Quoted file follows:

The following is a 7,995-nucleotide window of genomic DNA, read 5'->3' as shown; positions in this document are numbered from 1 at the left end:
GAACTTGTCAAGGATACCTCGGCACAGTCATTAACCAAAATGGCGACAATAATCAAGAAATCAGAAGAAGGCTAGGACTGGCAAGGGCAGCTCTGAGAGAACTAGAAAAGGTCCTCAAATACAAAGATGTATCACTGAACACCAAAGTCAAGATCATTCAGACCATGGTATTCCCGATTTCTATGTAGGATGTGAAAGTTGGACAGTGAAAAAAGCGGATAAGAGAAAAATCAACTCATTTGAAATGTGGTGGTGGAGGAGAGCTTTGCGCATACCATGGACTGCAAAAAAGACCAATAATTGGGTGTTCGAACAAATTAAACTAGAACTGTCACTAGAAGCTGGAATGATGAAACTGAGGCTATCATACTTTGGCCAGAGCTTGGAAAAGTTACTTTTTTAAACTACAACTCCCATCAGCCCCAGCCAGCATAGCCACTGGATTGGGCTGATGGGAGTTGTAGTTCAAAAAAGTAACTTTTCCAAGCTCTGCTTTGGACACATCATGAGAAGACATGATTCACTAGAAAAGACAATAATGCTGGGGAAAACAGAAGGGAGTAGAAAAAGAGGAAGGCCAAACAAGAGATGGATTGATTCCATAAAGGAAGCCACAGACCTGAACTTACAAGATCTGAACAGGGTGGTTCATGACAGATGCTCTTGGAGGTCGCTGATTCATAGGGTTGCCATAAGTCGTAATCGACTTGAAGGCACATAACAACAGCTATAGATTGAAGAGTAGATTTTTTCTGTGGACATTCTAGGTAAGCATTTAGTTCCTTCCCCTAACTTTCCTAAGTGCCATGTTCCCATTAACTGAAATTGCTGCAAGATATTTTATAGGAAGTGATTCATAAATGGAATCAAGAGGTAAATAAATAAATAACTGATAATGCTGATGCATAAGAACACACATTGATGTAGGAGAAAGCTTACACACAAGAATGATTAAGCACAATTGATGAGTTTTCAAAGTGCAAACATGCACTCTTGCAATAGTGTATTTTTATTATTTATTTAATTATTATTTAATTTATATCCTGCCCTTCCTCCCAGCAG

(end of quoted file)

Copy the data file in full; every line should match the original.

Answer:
The following is a 7,995-nucleotide window of genomic DNA, read 5'->3' as shown; positions in this document are numbered from 1 at the left end:
GAACTTGTCAAGGATACCTCGGCACAGTCATTAACCAAAATGGCGACAATAATCAAGAAATCAGAAGAAGGCTAGGACTGGCAAGGGCAGCTCTGAGAGAACTAGAAAAGGTCCTCAAATACAAAGATGTATCACTGAACACCAAAGTCAAGATCATTCAGACCATGGTATTCCCGATTTCTATGTAGGATGTGAAAGTTGGACAGTGAAAAAAGCGGATAAGAGAAAAATCAACTCATTTGAAATGTGGTGGTGGAGGAGAGCTTTGCGCATACCATGGACTGCAAAAAAGACCAATAATTGGGTGTTCGAACAAATTAAACTAGAACTGTCACTAGAAGCTGGAATGATGAAACTGAGGCTATCATACTTTGGCCAGAGCTTGGAAAAGTTACTTTTTTAAACTACAACTCCCATCAGCCCCAGCCAGCATAGCCACTGGATTGGGCTGATGGGAGTTGTAGTTCAAAAAAGTAACTTTTCCAAGCTCTGCTTTGGACACATCATGAGAAGACATGATTCACTAGAAAAGACAATAATGCTGGGGAAAACAGAAGGGAGTAGAAAAAGAGGAAGGCCAAACAAGAGATGGATTGATTCCATAAAGGAAGCCACAGACCTGAACTTACAAGATCTGAACAGGGTGGTTCATGACAGATGCTCTTGGAGGTCGCTGATTCATAGGGTTGCCATAAGTCGTAATCGACTTGAAGGCACATAACAACAGCTATAGATTGAAGAGTAGATTTTTTCTGTGGACATTCTAGGTAAGCATTTAGTTCCTTCCCCTAACTTTCCTAAGTGCCATGTTCCCATTAACTGAAATTGCTGCAAGATATTTTATAGGAAGTGATTCATAAATGGAATCAAGAGGTAAATAAATAAATAACTGATAATGCTGATGCATAAGAACACACATTGATGTAGGAGAAAGCTTACACACAAGAATGATTAAGCACAATTGATGAGTTTTCAAAGTGCAAACATGCACTCTTGCAATAGTGTATTTTTATTATTTATTTAATTATTATTTAATTTATATCCTGCCCTTCCTCCCAGCAG